AIIMS cyber attack raises red flags in national security
The government has been informed that China was testing the resilience of the Indian system as part of hybrid warfare when Indian Air Force attacked Balakot on February 26, 2019 as a retaliation for the Pulwama terror strike by the Pakistan- based Jaish-e-Mohammed terror group.
For the past two days, experts from CERT-IN, NIC and the National Security Council Secretariat led by National Cyber Security Coordinator Lt Gen (Retd) Rajesh Pant have been conducting dry runs on the servers of the All India Institute of Medical Sciences, Delhi to check the resilience of the system to future attacks after 5 out of 100 physical and virtual servers were corrupted by attacks that some government officials believe originated in China.
According to people familiar with the AIIMS cyberattack, the corrupted servers have been isolated and the system is being tested for its resilience. The responders have also recommended the creation of a full-fledged cyber-security division at the VVIP hospital to ensure against future cyber warfare. It is learnt that Delhi AIIMS have been advised to use hierarchical computer architecture with built in redundancies in place of the present flat computer architecture in the hospital that caters to the medical requirements of the highest in the land including the President and the Prime Minister . Top government experts dismiss the ransom demand as mere sensationalism or an effort to mislead responders; and there was no cyberattack on Safdarjung Hospital servers as reported in certain sections of the media, but a malfunction that was corrected.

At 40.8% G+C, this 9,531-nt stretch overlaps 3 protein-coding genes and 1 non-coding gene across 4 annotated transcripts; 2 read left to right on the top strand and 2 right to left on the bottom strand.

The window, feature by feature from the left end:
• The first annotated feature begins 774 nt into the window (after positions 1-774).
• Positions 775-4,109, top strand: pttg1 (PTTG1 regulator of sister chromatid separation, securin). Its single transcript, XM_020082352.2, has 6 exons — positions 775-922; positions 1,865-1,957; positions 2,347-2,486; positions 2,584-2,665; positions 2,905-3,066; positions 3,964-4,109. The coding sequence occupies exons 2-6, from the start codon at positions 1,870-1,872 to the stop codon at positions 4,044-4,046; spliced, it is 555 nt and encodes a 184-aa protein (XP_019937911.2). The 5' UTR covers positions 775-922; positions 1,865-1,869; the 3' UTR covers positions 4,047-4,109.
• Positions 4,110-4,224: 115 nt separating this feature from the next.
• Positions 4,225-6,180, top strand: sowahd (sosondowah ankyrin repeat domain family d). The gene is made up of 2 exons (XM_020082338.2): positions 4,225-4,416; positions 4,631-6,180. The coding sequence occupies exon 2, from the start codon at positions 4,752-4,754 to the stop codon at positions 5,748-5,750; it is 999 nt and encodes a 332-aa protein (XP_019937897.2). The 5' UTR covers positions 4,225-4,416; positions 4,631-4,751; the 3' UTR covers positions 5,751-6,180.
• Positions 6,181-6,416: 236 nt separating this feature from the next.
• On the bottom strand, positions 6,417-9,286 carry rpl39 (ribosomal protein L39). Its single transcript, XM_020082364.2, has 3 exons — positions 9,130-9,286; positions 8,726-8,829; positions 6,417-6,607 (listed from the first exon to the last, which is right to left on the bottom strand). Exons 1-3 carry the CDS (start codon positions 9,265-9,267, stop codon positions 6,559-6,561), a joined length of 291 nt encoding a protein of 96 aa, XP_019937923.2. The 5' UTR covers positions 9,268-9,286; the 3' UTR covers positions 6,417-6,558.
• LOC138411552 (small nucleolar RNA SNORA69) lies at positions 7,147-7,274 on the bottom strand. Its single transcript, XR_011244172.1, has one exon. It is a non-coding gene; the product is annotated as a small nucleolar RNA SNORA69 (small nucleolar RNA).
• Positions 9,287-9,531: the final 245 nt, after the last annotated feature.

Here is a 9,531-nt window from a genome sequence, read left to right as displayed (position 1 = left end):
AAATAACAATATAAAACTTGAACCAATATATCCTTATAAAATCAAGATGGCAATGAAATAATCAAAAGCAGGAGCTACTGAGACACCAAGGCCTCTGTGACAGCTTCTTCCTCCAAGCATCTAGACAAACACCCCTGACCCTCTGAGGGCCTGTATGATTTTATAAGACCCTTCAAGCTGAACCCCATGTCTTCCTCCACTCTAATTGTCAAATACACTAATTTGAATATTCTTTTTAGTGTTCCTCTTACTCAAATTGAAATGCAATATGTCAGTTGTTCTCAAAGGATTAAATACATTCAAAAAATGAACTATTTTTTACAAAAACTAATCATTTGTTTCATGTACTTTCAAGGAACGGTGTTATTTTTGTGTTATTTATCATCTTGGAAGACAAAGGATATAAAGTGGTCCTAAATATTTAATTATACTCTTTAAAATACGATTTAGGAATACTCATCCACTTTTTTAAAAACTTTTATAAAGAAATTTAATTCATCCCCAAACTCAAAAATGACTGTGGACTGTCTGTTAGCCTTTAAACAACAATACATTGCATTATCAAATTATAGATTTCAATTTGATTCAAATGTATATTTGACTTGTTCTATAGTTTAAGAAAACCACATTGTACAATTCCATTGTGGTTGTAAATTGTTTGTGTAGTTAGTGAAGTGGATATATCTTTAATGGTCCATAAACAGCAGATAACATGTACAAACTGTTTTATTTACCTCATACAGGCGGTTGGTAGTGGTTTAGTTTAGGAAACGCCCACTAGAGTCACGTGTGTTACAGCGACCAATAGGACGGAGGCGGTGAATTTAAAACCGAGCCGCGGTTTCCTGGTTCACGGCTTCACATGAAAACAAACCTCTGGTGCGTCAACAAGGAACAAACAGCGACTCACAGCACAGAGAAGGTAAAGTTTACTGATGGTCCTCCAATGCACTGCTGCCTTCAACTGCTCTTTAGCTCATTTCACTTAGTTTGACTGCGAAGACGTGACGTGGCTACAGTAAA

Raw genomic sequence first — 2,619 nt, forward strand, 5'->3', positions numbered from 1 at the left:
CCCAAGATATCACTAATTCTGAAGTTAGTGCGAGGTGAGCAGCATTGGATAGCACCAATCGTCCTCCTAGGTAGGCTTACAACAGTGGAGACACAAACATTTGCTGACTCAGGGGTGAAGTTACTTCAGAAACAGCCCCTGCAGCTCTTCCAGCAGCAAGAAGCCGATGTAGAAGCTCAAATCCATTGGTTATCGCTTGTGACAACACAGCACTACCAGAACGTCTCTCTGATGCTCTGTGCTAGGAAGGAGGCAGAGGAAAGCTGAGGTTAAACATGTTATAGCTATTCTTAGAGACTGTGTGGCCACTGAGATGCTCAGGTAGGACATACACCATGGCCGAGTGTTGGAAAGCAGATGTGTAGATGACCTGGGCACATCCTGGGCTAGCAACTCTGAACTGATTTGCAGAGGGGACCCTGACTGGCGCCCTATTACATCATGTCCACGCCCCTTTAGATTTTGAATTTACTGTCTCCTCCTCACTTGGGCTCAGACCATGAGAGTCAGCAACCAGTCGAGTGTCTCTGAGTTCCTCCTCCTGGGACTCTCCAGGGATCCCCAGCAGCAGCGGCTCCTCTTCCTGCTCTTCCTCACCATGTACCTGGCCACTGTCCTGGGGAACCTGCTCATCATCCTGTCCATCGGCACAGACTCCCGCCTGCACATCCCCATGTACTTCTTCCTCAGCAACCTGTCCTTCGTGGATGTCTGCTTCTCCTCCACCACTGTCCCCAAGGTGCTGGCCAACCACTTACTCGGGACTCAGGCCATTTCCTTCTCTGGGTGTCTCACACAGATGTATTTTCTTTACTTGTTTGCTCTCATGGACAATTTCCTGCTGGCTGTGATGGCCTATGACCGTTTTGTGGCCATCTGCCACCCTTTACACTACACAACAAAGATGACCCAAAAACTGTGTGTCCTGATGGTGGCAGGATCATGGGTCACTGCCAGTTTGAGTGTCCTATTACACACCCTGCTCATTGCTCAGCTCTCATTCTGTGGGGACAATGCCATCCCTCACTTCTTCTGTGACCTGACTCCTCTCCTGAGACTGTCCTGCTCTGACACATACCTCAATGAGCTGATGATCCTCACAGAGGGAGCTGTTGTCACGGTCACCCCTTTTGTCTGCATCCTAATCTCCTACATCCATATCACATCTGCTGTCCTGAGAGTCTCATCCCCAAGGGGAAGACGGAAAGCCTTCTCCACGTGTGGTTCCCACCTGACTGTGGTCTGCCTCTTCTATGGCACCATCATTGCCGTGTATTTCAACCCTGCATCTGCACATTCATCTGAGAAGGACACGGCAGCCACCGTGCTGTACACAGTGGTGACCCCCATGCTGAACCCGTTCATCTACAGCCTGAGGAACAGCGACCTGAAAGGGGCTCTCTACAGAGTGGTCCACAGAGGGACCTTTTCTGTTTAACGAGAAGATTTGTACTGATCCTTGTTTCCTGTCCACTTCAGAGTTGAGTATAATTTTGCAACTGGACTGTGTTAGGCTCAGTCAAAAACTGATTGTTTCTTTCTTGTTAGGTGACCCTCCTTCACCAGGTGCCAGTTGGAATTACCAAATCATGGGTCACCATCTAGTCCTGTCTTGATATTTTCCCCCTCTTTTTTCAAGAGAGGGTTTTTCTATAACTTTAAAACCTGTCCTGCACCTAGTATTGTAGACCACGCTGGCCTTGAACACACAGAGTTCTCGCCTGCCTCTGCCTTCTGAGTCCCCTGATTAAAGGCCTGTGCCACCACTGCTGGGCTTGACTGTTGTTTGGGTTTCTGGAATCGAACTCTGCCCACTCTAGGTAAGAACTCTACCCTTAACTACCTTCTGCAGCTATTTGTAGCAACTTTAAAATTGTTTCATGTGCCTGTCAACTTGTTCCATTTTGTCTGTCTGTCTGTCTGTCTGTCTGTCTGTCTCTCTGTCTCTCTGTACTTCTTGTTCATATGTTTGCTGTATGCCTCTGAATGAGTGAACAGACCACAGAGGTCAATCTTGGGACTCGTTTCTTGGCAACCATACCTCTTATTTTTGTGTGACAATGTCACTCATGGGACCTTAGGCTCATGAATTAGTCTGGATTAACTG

While government cyber experts are examining how to effectively firewall AIIMS servers, the incident has exposed the vulnerability of the critical and core sector to cyberattacks. As the issue comes under the purview of national security, most experts are tight-lipped, but the AIIMS incident, they admit, has redflagged the vulnerability of the government sector – all ministries have separate portals and are separately vulnerable – to cyber-attack and hybrid warfare
HT learns that SingCERT, the cyber security agency of Singapore, informed India through institutionalized channels that China was testing the resilience of the Indian system as part of hybrid warfare in 2019, when the Indian Air Force launched the Balakot attack on February 26, as a retaliation for the February 14 Pulwama terror strike by the Pakistan- based Jaish-e-Mohammed terror group. It is understood that the Singapore government picked up multiple attacks on Indian government and military servers at that key moment.
Given that hybrid warfare or coordinated physical and cyber-attacks is the future of warfare, big powers such as the US, China, Russia, France have built effective firewalls to protect their government servers from attacks by an adversarial power. These countries allow government servers to operate from a single portal, which is extensively fire-walled and protected, rather than multiple portals which basically allow multiple entries into interconnected government systems. The Indian servers are not only vulnerable to China but a large number of attacks come from arch rival Pakistan through third countries in Eastern Europe and the Middle-East, people familiar with the matter said.
The attack on AIIMS came to light on November 23 when users found they could not access a key application that manages appointments, stores medical records and hosts reports from diagnostic tests carried out by the facility.